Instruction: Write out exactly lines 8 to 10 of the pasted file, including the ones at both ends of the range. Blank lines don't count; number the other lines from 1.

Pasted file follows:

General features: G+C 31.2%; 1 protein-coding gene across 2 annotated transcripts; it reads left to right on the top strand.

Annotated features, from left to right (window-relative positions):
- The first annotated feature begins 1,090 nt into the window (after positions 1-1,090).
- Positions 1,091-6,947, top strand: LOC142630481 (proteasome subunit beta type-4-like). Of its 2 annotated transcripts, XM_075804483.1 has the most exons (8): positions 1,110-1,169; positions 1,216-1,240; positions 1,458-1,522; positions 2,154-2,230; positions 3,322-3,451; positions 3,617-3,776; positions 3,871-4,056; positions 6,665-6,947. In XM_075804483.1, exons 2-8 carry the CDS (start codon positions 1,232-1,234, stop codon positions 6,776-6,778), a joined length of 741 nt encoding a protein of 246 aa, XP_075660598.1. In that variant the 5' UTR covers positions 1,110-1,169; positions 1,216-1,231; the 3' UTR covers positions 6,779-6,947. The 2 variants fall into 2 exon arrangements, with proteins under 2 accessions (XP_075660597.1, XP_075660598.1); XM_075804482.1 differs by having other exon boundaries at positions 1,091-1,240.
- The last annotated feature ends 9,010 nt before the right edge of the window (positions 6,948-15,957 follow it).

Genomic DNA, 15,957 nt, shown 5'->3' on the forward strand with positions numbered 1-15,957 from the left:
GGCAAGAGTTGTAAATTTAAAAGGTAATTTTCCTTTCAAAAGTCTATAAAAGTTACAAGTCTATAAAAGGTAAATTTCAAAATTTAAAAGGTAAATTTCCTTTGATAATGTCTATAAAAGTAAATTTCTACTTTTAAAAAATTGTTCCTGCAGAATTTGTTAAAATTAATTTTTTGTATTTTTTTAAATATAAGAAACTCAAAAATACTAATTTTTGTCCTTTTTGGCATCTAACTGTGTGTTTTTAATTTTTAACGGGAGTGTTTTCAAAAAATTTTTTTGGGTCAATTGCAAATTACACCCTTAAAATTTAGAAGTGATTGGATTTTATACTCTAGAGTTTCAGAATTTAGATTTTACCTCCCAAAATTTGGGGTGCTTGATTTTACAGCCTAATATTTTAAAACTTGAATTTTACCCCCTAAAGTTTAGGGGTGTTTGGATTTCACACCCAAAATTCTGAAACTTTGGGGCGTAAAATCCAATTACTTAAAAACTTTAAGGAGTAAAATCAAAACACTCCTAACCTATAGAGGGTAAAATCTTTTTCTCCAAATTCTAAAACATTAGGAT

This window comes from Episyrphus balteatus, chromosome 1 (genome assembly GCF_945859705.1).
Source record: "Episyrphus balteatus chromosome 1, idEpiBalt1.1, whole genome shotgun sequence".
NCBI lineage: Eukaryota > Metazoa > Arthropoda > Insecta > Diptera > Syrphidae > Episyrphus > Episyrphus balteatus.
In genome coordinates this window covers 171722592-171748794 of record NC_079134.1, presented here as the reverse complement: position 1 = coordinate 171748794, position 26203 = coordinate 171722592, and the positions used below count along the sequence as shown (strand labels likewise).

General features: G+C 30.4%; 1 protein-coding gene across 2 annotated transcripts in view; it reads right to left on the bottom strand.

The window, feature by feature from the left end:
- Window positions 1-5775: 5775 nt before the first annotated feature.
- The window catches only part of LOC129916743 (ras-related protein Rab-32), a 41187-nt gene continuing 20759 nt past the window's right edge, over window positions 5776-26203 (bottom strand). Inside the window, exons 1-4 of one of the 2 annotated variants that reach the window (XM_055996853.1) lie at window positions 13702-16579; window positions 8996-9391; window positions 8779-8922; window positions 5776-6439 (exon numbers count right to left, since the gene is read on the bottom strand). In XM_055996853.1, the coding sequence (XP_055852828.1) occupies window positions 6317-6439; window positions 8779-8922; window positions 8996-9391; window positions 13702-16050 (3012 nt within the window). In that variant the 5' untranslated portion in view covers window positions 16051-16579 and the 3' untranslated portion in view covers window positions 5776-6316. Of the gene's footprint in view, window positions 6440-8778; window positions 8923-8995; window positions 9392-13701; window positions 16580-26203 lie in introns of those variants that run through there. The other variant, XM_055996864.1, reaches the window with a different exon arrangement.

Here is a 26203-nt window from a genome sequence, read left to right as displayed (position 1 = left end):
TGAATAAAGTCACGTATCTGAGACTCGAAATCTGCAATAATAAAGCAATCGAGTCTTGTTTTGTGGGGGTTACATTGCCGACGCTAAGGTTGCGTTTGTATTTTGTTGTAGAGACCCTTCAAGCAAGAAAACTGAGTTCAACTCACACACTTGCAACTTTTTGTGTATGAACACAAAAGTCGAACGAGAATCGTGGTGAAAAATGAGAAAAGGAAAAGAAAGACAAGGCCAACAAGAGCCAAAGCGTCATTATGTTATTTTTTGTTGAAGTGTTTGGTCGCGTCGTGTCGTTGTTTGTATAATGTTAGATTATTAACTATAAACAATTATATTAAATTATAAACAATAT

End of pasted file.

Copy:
This window comes from Episyrphus balteatus, chromosome 1 (genome assembly GCF_945859705.1).
Source record: "Episyrphus balteatus chromosome 1, idEpiBalt1.1, whole genome shotgun sequence".
NCBI lineage: Eukaryota > Metazoa > Arthropoda > Insecta > Diptera > Syrphidae > Episyrphus > Episyrphus balteatus.